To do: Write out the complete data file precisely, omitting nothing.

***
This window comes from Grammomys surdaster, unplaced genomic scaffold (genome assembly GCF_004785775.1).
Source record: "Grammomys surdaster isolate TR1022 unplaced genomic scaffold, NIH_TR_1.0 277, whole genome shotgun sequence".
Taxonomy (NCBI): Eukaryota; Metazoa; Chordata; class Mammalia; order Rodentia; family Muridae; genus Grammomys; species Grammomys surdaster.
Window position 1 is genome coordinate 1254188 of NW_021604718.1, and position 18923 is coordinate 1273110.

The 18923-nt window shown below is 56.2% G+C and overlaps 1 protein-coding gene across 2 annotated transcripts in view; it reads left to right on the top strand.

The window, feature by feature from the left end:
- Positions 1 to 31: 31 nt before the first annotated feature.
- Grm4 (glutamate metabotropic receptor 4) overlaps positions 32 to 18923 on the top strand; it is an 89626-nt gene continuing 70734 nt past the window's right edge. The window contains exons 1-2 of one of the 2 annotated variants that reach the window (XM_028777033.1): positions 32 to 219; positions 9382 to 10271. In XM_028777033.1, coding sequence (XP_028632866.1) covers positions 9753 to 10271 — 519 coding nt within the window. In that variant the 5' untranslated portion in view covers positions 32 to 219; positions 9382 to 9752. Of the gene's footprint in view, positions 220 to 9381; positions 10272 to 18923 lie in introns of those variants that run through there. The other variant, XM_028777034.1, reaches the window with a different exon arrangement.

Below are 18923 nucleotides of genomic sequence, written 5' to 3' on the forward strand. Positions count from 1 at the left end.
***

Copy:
This window comes from Grammomys surdaster, unplaced genomic scaffold (genome assembly GCF_004785775.1).
Source record: "Grammomys surdaster isolate TR1022 unplaced genomic scaffold, NIH_TR_1.0 277, whole genome shotgun sequence".
Taxonomy (NCBI): Eukaryota; Metazoa; Chordata; class Mammalia; order Rodentia; family Muridae; genus Grammomys; species Grammomys surdaster.
Window position 1 is genome coordinate 1254188 of NW_021604718.1, and position 18923 is coordinate 1273110.

The 18923-nt window shown below is 56.2% G+C and overlaps 1 protein-coding gene across 2 annotated transcripts in view; it reads left to right on the top strand.

The window, feature by feature from the left end:
- Positions 1 to 31: 31 nt before the first annotated feature.
- Grm4 (glutamate metabotropic receptor 4) overlaps positions 32 to 18923 on the top strand; it is an 89626-nt gene continuing 70734 nt past the window's right edge. The window contains exons 1-2 of one of the 2 annotated variants that reach the window (XM_028777033.1): positions 32 to 219; positions 9382 to 10271. In XM_028777033.1, coding sequence (XP_028632866.1) covers positions 9753 to 10271 — 519 coding nt within the window. In that variant the 5' untranslated portion in view covers positions 32 to 219; positions 9382 to 9752. Of the gene's footprint in view, positions 220 to 9381; positions 10272 to 18923 lie in introns of those variants that run through there. The other variant, XM_028777034.1, reaches the window with a different exon arrangement.

Below are 18923 nucleotides of genomic sequence, written 5' to 3' on the forward strand. Positions count from 1 at the left end.